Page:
- Courtesy of Bob Bolyard
- Bob Bolyard
Bob Bolyard, who has hosted Friday-night karaoke at Burlington's beloved St. John's Club
, is hanging up his DJ hat after a run of nearly 14 years. His last evening as host will be this Friday, November 28. "Happy Trails
" would seem an apt farewell number, though those inclined toward schmaltz might prefer Bon Jovi's "Never Say Goodbye
After this week, Burlingtonians will no longer see Bolyard behind the digital turntables as the host of Karaoke Kapers, but they're more likely to see him performing in other venues. Bolyard, who says he's never once called in sick to the St. John's Club, is stepping down so he can devote more time to theatrical performances.
The karaoke maestro appeared in Lyric Theatre's April production of Les Misérables
, and the experience — his first show in seven years — reawakened his love for theater, Bolyard says.
He's also a member of local drag troupe House of Lemay
. "I've missed a lot of opportunities to expand that because I haven't been available on Friday nights," Bolyard says. The group will perform its Christmas show, "Another Beaver Pond Christmas
," at FlynnSpace on Friday, December 5.
The St. John's Club will continue to offer karaoke to its patrons, manager Ken Ploof confirmed. It has contracted with a karaoke company called Premier DJ to run the show on Friday nights. "Nothing will change as far as karaoke goes," says Ploof, "but we will miss Bob. We certainly wish him all the best, and great things in the future."
When he's not performing, Bolyard is a medical educator at the University of Vermont College of Medicine, where he assists aspiring doctors in developing their examination skills. While he repeatedly refers to the work as "fascinating," it's not hard to figure out that Bolyard's true love is performing.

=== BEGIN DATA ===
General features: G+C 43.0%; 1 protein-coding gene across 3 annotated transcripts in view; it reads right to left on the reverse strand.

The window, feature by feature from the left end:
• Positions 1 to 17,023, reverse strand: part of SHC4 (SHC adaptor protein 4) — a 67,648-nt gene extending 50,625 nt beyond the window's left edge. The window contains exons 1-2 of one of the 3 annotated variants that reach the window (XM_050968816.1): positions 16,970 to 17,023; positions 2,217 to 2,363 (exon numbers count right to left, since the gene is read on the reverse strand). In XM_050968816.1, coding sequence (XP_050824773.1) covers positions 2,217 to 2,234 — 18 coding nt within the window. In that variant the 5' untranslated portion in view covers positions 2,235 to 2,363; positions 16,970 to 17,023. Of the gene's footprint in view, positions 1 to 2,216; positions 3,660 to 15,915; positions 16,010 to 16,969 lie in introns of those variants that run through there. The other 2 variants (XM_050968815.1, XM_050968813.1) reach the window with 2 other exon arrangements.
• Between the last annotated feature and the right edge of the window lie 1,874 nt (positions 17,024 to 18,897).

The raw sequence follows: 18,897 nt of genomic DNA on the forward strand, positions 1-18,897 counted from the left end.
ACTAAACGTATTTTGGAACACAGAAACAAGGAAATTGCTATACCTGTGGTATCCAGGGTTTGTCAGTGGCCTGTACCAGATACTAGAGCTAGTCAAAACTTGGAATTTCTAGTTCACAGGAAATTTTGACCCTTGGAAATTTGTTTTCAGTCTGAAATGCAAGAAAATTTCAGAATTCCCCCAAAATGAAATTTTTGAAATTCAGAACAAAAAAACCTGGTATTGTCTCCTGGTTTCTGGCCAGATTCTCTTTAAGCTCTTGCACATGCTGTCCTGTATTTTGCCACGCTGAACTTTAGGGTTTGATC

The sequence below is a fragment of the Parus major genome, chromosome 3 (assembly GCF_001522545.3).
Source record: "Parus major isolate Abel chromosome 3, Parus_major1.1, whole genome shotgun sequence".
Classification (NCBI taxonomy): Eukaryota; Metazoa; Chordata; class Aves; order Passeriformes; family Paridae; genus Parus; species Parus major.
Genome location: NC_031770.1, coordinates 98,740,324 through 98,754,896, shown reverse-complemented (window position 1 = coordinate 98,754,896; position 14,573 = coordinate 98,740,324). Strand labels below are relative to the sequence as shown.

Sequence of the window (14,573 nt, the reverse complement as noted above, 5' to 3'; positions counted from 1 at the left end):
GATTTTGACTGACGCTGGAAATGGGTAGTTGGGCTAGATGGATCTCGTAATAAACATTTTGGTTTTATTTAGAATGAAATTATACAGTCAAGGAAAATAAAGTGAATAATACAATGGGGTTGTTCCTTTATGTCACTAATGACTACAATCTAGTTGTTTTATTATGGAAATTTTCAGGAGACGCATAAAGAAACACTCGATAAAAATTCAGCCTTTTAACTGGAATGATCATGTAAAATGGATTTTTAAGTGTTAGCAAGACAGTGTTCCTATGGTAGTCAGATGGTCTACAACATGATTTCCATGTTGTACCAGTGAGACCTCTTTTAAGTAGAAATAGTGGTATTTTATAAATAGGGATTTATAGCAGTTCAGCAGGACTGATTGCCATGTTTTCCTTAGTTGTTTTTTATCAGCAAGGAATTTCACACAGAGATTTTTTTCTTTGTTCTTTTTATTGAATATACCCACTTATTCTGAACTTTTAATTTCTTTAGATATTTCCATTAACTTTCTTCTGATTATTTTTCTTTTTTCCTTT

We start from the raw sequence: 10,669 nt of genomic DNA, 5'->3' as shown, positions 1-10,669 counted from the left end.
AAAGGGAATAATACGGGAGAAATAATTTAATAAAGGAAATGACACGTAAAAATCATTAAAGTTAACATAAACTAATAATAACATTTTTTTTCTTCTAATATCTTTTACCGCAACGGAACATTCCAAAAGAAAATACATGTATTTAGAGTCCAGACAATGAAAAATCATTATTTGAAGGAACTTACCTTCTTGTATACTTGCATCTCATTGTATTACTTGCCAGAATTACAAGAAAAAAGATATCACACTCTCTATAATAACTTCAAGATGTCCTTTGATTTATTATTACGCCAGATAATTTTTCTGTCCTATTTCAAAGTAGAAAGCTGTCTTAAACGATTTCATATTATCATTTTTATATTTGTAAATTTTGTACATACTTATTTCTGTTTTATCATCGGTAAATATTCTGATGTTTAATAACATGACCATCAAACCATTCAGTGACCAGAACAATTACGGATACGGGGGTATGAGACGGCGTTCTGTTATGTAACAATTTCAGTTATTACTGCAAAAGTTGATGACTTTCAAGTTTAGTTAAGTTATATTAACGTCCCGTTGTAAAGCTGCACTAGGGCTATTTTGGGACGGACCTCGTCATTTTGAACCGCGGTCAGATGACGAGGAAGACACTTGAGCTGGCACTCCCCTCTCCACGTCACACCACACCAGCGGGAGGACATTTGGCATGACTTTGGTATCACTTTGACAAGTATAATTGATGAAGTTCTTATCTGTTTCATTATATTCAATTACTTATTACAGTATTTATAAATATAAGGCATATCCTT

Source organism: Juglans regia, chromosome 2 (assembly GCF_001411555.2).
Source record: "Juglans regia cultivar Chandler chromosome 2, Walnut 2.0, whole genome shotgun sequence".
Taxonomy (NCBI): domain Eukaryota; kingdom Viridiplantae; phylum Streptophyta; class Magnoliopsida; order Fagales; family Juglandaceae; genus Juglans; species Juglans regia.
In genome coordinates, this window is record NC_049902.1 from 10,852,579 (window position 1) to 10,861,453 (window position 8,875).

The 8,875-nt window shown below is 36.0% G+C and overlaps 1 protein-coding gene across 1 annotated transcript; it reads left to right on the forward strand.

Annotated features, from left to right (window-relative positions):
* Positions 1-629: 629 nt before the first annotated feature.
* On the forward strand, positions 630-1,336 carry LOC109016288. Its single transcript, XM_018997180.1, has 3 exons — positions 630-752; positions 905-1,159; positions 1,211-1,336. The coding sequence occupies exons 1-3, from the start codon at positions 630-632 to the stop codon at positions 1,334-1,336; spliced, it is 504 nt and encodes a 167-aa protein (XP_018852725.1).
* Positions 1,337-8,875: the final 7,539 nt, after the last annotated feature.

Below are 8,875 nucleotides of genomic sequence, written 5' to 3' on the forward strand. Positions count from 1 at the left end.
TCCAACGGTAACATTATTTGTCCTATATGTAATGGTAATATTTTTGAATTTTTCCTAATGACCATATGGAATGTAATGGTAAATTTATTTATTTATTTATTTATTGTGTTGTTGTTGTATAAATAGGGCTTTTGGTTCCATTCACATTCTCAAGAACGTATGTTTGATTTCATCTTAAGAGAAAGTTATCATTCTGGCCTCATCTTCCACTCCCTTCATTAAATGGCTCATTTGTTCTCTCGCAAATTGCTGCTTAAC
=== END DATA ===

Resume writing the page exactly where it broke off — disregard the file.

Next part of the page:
He also loves watching other people perform. "I've seen people come in very stressed," Bolyard says of karaoke. "Then they sing a song and they just relax. And it's just fun to be silly up there. Some people are great singers, some people are terrible singers. But they have fun doing it. I've never cared about the quality of their voices."
, the legendary gay bar in Burlington that closed in 2006, was Bolyard's first karaoke home. (Its former building now houses Papa John's Pizza.) He hosted the Wednesday-night show there for "three or four years." When the Friday gig at St. John's opened up, he took that on, too.
Soon, the club became Bolyard's karaoke HQ; he estimates that he's presided over various vocal stylings for nearly 700 evenings. "I've gone through four managers there," he says with a laugh.
Asked what he'll miss most about his longtime gig, Bolyard does not hesitate. "The people," he says. "Some of them have been coming since I started. They walked in not knowing anyone and they've just formed this Friday-night family. I'm going to miss the regulars."